Changing The Culture 2015


The annual Changing the Culture Conference, organized and sponsored by the Pacific Institute for the Mathematical Sciences, brings together mathematicians, mathematics educators and school teachers from all levels to work together towards narrowing the gap between mathematicians and teachers of mathematics, and between those who do and enjoy mathematics and those who think they don't.


Changing the Culture



Date: Friday, May 8th, 2015

Location: SFU-Vancouver at Harbour Centre, 515 W. Hastings Street, Vancouver, Canada


As in past years, registration for this event is free, but we ask that you complete this registration form, to allow us to plan the event.



Conference Program


8:00 Registration

8:45 Opening Remarks


9:00 Plenary Talk: Building Thinking ClassroomsPeter Liljedahl, Faculty of Education, SFU 


We know that problem solving is an effective and important way for students to learn to think mathematically and to acquire a deeper knowledge and understanding of the mathematics they are learning. This is why it is so important that we find way to enable teachers to introduce problem solving into their classrooms. But there is much more to this than identifying problems or teaching heuristics to solve them. Even an infusion of problem solving into mandated curriculum does not necessarily allow the goals of problem solving to be realized. The reason for this is that the implementation of problem solving in a classroom full of students that are not used to it by a teacher who is not experienced with it is not a fertile setting for success. The early challenges that the teacher faces may be enough to cause her to abandon her efforts. What such a teacher needs are a set of tools to help her have early success in her endeavour – to allow her to see the benefits of problem solving first hand and to build up the fortitude and commitment to make it a regular part of her teaching. In this presentation I look at a series of such tools, specifically designed to build a conducive problem solving environment in the classroom, and present the results of research that investigates their effectiveness in helping teachers to kick-start the use of problem solving in the classroom. Results indicate that a problem solving environment and culture can be quickly established even in very traditional classrooms.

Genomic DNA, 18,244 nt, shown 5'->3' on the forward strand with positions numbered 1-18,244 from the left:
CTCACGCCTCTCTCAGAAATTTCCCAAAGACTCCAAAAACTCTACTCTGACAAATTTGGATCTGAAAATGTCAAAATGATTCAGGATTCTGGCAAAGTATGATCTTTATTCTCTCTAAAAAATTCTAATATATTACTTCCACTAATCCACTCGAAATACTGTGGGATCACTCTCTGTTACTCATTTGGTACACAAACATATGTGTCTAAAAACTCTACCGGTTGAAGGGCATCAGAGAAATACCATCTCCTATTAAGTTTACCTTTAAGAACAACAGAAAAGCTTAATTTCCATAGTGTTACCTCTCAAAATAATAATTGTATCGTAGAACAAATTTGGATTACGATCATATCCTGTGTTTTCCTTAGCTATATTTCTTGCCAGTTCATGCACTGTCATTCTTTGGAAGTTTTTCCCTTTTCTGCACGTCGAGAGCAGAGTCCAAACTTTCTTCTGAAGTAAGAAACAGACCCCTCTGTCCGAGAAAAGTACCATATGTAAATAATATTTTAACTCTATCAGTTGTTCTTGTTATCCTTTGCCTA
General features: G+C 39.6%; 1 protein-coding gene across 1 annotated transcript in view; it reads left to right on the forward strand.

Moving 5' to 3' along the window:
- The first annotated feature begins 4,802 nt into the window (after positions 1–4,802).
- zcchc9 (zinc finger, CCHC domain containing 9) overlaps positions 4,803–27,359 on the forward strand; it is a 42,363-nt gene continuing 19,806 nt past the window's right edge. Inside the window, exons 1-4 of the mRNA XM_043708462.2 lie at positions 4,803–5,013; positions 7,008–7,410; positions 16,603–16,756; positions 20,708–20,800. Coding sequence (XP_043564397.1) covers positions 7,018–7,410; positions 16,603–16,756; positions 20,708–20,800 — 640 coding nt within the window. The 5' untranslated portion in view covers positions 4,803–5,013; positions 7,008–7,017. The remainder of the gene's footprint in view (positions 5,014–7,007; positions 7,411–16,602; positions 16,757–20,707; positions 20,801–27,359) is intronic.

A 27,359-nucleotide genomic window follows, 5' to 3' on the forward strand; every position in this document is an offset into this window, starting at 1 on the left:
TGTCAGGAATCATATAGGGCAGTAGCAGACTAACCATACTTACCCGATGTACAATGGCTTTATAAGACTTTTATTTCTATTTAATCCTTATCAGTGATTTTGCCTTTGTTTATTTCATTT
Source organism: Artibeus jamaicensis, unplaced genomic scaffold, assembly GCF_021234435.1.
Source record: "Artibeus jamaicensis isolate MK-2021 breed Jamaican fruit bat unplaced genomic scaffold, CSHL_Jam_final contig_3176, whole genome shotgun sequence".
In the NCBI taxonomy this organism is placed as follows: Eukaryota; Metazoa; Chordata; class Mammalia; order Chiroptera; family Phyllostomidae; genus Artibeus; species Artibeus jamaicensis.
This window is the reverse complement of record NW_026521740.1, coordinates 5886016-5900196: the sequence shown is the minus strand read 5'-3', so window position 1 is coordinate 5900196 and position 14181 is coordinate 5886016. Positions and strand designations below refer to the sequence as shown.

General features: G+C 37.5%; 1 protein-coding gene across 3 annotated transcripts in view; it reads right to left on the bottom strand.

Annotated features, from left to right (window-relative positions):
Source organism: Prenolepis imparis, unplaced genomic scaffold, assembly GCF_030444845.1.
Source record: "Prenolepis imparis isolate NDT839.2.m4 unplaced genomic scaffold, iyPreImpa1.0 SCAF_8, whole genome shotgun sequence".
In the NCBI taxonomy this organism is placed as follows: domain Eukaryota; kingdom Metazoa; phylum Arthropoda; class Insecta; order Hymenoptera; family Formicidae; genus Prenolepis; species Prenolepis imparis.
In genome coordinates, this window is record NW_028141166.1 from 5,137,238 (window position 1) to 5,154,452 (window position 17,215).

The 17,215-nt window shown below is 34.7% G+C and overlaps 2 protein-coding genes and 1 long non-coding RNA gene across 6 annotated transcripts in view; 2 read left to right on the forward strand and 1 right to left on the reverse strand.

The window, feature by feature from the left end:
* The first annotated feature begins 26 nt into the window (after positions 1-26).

10:00 Coffee Break


10:30 Workshops A, B and C

Workshop A 2-stage or not 2-stage: Experiences with Group Exams in Math at UBC, Kseniya Garaschuk and Sandra Merchant, UBC

Workshop B Promoting Numeracy Skills in the Classroom, Minnie Liu, Gladstone Secondary/SFU

In the recent past, numeracy – or mathematical literacy as it is often called – has become more and more prominent, showing up in curriculum documents and special government initiatives around the world and in B.C. But how can we foster (and hopefully sustain) students’ numeracy skills in our classrooms? In this workshop, we will look at problems that may be used to promote students’ numeracy skills, and discuss the limitations and affordances of using them in our teaching.

Workshop C Create a Perfect Rhombus: an Introduction to Classic Geometric Constructions, Susan Milner, UFV

This is a hands-on workshop for anyone who would like to experience geometry, rather than just look at it. We'll explore basic construction techniques that can be easily taught to students from the intermediate grades through to undergraduate. My students and I have found that learning to use a compass and straight-edge has changed the way we think about geometrical relationships. See if it makes a difference for you - come release your inner Euclid!

While we'll have some supplies on hand, participants should if possible bring their own compasses, rulers and sharp pencils.


12:00 PIMS Award Ceremony


12:30 Lunch


13:30 Plenary Talk: Chris Budd, University of Bath, UK

14:30 Panel Discussion


16:00 Coffee Break


16:30 Plenary Talk: Math at heart, Frédéric Gourdeau, Université Laval


We walk into the classroom with a vision of what we teach and of our role in education, both grounded in our personal beliefs and in a culture which is personal and collective. The way we look at mathematics, what we take it to be, is at the heart of teaching. The way we see our role in the vast educational enterprise that we are part of, is crucial.

As a mathematician working in teacher preparation, I consider mathematical activities enabling students to take part in the creative aspects of mathematics as essential. Experimenting, guessing, conjecturing, thinking creatively, using our imagination, are at the heart of mathematics. There needs to be a place for erroneous assumptions, trial and errors, exemplification, model building, numerical attempts and approximations: problem solving, in a broad meaning, is a crucial component of mathematics.

In this talk, I will discuss in more details why these aspects are so important to me, linking it to the multiple roles that mathematics can play in education. Various mathematical activities and projects will illustrate concretely what this can mean. A brief incursion into the realm of neuroscience, more precisely on brain plasticity in relation to education, will also be part of the picture.


17:30 Concluding Remarks



As in past years, registration for this event is free, but we ask that you complete this registration form, to allow us to plan the event.